Have you ever seen the “Beware of Sharks” sign when you go to the ocean? It’s not exactly a warning you disregard. You may even rethink swimming at all with a sign like that (if the sign is written in big red letters that’s particularly true). But people don’t tend to pay attention to warnings about their hearing in the same way for some reason.
Recent studies have found that millions of people ignore warning signs when it comes to their hearing (these studies specifically looked at populations in the United Kingdom, but there’s little doubt the problem is more global than that). Part of the challenge is awareness. Fear of sharks is rather intuitive. But fear of loud noise? And how do you recognize how loud is too loud?
We’re Surrounded by Dangerously Loud Sounds
It isn’t just the machine shop floor or rock concert that are dangerous to your hearing (not to downplay the hearing risks of these scenarios). Many every-day sounds are potentially hazardous. That’s because it’s not only the volume of a sound that presents a danger; it’s also the duration. Even lower-level noises, such as dense city traffic, can be dangerous to your ears if you are exposed for more than a couple of hours.
Generally speaking, here’s a rough outline of when loud becomes too loud:
- 30 dB: This is the sound level you would expect of normal conversation. At this level, there won’t be a limit to how long you can safely be exposed.
- 80 – 85 dB: This is the volume of heavy traffic, lawn equipment, or an air conditioner. After around two hours this level of sound becomes dangerous.
- 90 – 95 dB: A motorcycle is a practical example of this sound level. This level of exposure becomes hazardous in as little as 50 minutes of exposure.
- 100 dB: An approaching subway train or a mid-sized sporting event are at this volume (depending on the city, of course). 15 minutes of exposure will be enough to be harmful at this volume.
- 110 dB: Do you ever turn the volume on your earpods up to max? On most smartphones, that’s right around this volume. This level of exposure becomes dangerous after only 5 minutes of exposure.
- 120 dB and over: Instant pain and injury can occur at or above this level (consider an arena sized sports event or rock show).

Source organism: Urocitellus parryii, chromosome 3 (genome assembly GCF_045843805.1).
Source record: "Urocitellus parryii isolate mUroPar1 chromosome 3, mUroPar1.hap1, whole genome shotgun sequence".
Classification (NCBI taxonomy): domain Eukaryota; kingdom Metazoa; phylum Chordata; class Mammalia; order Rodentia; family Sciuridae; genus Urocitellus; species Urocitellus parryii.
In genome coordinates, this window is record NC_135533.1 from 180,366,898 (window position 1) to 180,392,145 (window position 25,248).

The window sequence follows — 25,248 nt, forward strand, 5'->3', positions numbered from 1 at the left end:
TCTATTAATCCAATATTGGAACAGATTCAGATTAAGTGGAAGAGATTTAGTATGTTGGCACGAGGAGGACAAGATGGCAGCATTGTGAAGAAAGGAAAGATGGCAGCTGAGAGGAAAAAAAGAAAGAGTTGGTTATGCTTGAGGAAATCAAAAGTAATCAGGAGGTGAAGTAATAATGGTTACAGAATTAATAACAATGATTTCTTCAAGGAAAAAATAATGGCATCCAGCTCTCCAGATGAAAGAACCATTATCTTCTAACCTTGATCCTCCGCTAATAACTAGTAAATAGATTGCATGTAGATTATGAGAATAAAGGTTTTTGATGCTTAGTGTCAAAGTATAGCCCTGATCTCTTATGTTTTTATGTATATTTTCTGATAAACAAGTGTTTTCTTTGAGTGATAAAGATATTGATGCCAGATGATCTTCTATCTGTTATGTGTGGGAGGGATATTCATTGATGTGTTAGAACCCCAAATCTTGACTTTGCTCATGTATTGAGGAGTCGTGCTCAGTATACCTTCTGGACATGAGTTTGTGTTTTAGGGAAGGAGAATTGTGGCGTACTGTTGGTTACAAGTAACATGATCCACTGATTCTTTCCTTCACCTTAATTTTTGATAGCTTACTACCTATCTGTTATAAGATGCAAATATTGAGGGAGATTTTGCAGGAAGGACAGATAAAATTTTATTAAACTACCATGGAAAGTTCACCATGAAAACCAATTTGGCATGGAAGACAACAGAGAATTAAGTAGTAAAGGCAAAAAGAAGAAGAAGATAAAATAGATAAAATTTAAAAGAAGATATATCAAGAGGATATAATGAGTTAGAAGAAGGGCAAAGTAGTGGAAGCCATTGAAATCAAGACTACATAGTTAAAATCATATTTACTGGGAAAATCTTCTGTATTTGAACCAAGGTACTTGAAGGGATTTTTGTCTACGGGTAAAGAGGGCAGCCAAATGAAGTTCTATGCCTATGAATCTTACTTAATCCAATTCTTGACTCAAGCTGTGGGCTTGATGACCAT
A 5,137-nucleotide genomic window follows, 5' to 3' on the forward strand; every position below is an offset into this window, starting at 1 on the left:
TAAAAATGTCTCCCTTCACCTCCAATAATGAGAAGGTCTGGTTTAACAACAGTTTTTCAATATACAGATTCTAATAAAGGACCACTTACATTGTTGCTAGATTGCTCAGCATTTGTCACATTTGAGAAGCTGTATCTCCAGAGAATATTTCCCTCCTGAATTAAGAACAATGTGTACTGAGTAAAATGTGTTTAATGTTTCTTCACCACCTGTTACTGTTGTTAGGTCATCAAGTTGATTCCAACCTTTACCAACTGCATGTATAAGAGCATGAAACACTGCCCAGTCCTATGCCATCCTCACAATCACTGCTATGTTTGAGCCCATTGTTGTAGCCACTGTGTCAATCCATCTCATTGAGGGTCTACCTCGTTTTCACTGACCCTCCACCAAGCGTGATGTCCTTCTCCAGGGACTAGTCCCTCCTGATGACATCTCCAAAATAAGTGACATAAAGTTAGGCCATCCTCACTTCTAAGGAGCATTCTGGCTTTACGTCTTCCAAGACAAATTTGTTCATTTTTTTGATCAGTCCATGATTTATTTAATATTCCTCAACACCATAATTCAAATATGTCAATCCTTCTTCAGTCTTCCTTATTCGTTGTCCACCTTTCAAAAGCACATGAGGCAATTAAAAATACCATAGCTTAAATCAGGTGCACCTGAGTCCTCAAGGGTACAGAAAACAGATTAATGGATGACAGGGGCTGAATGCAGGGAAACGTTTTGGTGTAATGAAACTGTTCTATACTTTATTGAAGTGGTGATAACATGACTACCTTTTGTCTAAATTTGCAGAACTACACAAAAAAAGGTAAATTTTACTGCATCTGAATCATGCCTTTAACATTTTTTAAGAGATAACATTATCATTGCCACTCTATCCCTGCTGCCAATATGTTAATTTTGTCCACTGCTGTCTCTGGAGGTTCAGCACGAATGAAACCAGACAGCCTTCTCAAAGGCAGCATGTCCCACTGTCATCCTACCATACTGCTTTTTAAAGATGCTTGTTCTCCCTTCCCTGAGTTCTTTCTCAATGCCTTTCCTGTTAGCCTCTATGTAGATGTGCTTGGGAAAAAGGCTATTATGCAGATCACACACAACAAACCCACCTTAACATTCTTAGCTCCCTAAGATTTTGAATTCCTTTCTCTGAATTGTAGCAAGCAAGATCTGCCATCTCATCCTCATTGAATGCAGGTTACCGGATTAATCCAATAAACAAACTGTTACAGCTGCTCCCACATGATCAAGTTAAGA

How Loud is 85 Decibels?
In general, you should regard anything 85 dB or louder as putting your hearing in the danger zone. The issue is that it’s not always obvious just how loud 85 dB is. A shark is a tangible thing but sound is not so tangible.
And that’s one of the reasons why hearing cautions frequently go ignored, especially when the sound environment isn’t loud enough to cause pain. Here are a couple of possible solutions:
- Suitable signage and training: This especially pertains to workspaces. The significant dangers of hearing loss can be reinforced by signage and training (and the benefits of hearing protection). Also, just how loud your workplace is, can be made clear by signage. Helping employees recognize when hearing protection is recommended or required with proper training can be really helpful.
- Get an app: There isn’t an app that will directly safeguard your ears. But there are a number of free apps that can work as sound level monitors. Damage to your hearing can happen without you recognizing it because it’s tough to recognize just how loud 85 dB feels. Using this app to monitor sound levels, then, is the answer. This will help you establish a sense for when you’re going into the “danger zone” (and you will also discern right away when things are getting too noisy).
If You’re in Doubt, Protect Yourself
Apps and signage aren’t a foolproof answer. So make the effort to protect your ears if you are in doubt. Over a long enough period of time, noise damage will almost certainly create hearing problems. And these days, it’s never been easier to damage your ears (it’s a simple matter of listening to your tunes too loudly).
If you’re listening to headphones all day, you should not increase the volume past the half way. If you keep turning it up to hear your music over background sound you should find different headphones that have noise cancellation.
That’s the reason why it’s more important than ever to recognize when the volume becomes too loud. And to do that, you need to increase your own recognition and knowledge level. Protecting your ears, wearing ear protection, or reducing your exposure, is easy enough. But you have to recognize when to do it.
Today that should also be easier. That’s even more true now that you have some insight.
Schedule a hearing test right away if you think you may have hearing loss.